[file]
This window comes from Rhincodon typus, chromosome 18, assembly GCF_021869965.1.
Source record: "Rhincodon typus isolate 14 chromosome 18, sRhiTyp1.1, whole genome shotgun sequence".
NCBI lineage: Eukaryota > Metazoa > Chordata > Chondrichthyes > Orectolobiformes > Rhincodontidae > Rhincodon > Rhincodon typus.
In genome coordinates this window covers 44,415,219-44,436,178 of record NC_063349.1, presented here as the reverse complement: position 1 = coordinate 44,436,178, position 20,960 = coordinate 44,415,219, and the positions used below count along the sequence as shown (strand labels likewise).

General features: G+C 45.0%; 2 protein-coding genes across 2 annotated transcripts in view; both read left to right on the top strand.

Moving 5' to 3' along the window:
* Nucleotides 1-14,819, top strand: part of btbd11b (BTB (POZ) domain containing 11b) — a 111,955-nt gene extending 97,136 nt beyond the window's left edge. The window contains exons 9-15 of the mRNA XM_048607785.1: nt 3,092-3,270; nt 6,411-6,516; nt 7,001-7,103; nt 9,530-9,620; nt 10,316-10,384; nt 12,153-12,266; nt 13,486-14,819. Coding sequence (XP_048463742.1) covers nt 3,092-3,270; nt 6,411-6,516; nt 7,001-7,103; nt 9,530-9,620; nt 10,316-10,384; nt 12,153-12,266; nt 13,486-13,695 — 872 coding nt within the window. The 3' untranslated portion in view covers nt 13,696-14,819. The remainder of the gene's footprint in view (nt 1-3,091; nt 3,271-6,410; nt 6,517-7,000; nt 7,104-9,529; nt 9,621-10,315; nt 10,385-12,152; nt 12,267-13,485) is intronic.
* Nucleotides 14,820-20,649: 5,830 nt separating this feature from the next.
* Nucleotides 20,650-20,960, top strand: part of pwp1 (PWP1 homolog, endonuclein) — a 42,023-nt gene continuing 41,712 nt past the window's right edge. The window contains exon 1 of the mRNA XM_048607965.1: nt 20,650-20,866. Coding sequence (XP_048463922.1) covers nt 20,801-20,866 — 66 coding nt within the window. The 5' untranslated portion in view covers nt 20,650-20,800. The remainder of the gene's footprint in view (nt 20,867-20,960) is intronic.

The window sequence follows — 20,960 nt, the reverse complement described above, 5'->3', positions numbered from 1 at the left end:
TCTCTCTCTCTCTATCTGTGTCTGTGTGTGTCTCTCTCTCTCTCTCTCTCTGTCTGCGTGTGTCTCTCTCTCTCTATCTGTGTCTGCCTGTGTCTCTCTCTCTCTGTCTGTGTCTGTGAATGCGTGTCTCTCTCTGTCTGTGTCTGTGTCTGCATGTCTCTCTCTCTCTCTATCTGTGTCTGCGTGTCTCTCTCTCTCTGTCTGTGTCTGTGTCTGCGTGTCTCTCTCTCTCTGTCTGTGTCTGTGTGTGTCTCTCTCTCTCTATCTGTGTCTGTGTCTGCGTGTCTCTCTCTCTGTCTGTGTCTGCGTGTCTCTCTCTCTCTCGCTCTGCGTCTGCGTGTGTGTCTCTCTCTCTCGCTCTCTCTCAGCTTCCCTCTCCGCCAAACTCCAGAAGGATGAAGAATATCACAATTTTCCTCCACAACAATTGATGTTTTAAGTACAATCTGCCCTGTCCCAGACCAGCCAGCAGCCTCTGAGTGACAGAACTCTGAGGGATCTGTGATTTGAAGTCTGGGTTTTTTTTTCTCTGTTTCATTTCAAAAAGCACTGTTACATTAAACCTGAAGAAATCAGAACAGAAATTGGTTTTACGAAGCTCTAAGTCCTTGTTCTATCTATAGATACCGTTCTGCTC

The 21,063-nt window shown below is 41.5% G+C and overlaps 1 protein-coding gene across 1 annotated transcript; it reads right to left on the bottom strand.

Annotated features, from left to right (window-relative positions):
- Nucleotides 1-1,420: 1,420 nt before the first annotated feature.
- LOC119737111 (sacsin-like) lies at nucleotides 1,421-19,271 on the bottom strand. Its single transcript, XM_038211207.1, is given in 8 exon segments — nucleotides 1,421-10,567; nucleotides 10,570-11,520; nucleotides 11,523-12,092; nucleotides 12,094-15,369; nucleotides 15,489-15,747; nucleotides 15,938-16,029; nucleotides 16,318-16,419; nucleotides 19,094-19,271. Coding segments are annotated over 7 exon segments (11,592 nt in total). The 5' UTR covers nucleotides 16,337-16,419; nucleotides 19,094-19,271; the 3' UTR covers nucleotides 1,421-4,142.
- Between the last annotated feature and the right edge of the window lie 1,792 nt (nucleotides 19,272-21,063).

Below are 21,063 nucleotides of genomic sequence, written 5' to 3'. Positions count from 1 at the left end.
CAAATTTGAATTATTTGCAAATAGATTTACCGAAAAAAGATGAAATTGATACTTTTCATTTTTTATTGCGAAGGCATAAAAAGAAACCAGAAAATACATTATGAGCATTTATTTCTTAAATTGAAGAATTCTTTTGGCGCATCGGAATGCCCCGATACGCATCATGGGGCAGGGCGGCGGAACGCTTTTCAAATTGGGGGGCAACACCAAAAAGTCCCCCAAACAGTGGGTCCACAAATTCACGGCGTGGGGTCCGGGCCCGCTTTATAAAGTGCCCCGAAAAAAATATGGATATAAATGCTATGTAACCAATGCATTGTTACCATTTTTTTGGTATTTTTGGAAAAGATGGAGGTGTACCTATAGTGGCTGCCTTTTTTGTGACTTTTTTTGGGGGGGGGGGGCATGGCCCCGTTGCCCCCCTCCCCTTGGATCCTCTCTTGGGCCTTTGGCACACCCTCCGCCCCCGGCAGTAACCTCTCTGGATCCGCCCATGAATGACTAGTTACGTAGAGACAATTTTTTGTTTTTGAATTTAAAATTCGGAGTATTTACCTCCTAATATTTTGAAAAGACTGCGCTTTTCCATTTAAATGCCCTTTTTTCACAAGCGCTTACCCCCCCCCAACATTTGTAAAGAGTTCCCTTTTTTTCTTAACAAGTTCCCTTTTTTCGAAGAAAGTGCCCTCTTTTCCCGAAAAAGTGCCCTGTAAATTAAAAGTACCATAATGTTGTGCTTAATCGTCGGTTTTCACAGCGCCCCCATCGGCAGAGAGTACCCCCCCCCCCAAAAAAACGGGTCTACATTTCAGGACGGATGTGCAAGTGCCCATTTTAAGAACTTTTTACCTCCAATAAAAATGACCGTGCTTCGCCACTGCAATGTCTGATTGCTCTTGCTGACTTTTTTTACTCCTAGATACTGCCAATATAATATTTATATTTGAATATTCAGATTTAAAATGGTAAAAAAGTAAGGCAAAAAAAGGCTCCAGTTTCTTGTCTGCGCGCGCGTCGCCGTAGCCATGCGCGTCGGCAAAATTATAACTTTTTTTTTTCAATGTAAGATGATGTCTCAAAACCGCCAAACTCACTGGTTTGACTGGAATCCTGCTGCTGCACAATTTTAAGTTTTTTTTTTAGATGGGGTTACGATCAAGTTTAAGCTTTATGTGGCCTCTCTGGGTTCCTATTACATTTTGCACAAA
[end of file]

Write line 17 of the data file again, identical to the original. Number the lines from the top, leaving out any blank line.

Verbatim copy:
Below are 21,063 nucleotides of genomic sequence, written 5' to 3'. Positions count from 1 at the left end.